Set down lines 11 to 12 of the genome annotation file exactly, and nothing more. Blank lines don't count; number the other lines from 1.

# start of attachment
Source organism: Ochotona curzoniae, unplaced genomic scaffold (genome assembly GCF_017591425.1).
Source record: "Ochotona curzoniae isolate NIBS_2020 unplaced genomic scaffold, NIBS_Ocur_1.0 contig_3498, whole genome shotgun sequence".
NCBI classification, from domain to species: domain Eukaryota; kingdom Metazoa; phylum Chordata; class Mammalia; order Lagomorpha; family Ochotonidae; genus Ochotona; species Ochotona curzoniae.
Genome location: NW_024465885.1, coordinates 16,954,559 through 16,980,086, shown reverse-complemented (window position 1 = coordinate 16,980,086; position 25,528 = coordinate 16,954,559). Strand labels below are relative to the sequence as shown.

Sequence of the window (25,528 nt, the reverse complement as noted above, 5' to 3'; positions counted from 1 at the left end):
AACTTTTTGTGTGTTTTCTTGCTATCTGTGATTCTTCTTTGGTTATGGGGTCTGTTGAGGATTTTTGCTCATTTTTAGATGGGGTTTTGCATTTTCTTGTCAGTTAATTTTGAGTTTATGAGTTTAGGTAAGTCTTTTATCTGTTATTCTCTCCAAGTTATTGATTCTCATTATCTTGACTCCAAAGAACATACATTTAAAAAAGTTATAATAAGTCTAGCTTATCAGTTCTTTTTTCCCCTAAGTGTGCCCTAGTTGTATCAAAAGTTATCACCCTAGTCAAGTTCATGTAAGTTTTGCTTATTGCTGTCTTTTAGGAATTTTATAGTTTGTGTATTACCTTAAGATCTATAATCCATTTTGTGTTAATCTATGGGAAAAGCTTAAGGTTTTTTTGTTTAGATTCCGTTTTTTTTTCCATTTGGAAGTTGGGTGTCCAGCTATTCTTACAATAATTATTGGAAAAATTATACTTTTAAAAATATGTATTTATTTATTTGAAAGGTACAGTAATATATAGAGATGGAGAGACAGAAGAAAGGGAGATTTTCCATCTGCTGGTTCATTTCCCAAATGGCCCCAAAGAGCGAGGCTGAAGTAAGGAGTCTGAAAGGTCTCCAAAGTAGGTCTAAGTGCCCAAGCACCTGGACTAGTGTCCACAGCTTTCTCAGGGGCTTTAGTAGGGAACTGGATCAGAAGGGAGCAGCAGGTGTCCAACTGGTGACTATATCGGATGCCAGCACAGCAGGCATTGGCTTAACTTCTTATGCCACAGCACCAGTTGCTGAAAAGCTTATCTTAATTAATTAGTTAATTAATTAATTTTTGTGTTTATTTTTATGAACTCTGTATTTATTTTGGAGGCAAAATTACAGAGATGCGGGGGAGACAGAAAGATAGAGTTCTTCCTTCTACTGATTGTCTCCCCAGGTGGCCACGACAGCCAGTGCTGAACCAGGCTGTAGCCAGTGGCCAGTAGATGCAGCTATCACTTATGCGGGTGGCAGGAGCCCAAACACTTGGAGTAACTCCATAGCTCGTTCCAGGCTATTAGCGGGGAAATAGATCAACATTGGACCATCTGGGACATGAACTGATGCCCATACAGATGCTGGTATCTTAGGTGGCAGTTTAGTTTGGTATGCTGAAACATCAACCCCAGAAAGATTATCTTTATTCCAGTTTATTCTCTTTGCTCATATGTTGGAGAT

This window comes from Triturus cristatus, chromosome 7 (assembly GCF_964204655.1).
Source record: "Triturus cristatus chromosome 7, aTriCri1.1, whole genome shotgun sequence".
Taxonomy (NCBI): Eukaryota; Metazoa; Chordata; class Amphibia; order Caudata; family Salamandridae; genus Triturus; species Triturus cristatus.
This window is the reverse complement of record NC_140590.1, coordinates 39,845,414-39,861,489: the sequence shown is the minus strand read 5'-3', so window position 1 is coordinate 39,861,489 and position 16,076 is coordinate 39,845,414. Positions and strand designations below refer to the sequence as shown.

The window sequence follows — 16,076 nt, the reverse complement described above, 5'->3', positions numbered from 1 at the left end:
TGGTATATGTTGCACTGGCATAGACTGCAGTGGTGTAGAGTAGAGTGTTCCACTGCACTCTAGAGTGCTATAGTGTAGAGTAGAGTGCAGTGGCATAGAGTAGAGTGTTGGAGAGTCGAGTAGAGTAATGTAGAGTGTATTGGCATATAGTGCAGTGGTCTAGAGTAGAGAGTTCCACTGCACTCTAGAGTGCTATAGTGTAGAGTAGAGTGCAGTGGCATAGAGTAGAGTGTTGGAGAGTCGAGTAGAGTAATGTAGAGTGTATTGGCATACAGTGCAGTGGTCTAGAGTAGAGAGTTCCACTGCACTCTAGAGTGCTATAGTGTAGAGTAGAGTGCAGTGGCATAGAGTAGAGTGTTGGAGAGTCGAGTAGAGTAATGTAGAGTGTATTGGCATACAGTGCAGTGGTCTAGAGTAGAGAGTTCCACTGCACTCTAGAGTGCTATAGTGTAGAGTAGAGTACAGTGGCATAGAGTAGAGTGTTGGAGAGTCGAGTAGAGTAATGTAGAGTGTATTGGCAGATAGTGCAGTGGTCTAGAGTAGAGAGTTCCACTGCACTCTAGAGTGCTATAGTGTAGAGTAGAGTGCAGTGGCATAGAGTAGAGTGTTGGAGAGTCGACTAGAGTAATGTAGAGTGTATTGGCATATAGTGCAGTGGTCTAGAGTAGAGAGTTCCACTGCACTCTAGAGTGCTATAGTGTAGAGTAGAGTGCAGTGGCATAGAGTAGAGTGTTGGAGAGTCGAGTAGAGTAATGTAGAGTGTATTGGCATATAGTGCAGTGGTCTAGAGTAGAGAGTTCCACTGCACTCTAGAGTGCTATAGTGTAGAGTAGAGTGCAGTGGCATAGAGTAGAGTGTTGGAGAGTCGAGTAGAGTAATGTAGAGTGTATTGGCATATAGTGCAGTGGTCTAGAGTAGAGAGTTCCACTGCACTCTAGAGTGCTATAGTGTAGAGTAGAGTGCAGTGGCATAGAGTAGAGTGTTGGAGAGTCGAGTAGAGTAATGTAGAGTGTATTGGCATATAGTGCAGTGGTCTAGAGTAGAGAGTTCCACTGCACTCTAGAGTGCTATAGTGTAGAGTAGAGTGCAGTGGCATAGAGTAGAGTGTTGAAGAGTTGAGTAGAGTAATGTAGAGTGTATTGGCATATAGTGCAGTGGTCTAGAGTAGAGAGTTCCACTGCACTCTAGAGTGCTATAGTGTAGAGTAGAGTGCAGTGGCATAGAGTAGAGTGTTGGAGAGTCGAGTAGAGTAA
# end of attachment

The window sequence follows — 16,076 nt, the reverse complement described above, 5'->3', positions numbered from 1 at the left end:
TGGTATATGTTGCACTGGCATAGACTGCAGTGGTGTAGAGTAGAGTGTTCCACTGCACTCTAGAGTGCTATAGTGTAGAGTAGAGTGCAGTGGCATAGAGTAGAGTGTTGGAGAGTCGAGTAGAGTAATGTAGAGTGTATTGGCATATAGTGCAGTGGTCTAGAGTAGAGAGTTCCACTGCACTCTAGAGTGCTATAGTGTAGAGTAGAGTGCAGTGGCATAGAGTAGAGTGTTGGAGAGTCGAGTAGAGTAATGTAGAGTGTATTGGCATACAGTGCAGTGGTCTAGAGTAGAGAGTTCCACTGCACTCTAGAGTGCTATAGTGTAGAGTAGAGTGCAGTGGCATAGAGTAGAGTGTTGGAGAGTCGAGTAGAGTAATGTAGAGTGTATTGGCATACAGTGCAGTGGTCTAGAGTAGAGAGTTCCACTGCACTCTAGAGTGCTATAGTGTAGAGTAGAGTACAGTGGCATAGAGTAGAGTGTTGGAGAGTCGAGTAGAGTAATGTAGAGTGTATTGGCAGATAGTGCAGTGGTCTAGAGTAGAGAGTTCCACTGCACTCTAGAGTGCTATAGTGTAGAGTAGAGTGCAGTGGCATAGAGTAGAGTGTTGGAGAGTCGACTAGAGTAATGTAGAGTGTATTGGCATATAGTGCAGTGGTCTAGAGTAGAGAGTTCCACTGCACTCTAGAGTGCTATAGTGTAGAGTAGAGTGCAGTGGCATAGAGTAGAGTGTTGGAGAGTCGAGTAGAGTAATGTAGAGTGTATTGGCATATAGTGCAGTGGTCTAGAGTAGAGAGTTCCACTGCACTCTAGAGTGCTATAGTGTAGAGTAGAGTGCAGTGGCATAGAGTAGAGTGTTGGAGAGTCGAGTAGAGTAATGTAGAGTGTATTGGCATATAGTGCAGTGGTCTAGAGTAGAGAGTTCCACTGCACTCTAGAGTGCTATAGTGTAGAGTAGAGTGCAGTGGCATAGAGTAGAGTGTTGGAGAGTCGAGTAGAGTAATGTAGAGTGTATTGGCATATAGTGCAGTGGTCTAGAGTAGAGAGTTCCACTGCACTCTAGAGTGCTATAGTGTAGAGTAGAGTGCAGTGGCATAGAGTAGAGTGTTGAAGAGTTGAGTAGAGTAATGTAGAGTGTATTGGCATATAGTGCAGTGGTCTAGAGTAGAGAGTTCCACTGCACTCTAGAGTGCTATAGTGTAGAGTAGAGTGCAGTGGCATAGAGTAGAGTGTTGGAGAGTCGAGTAGAGTAA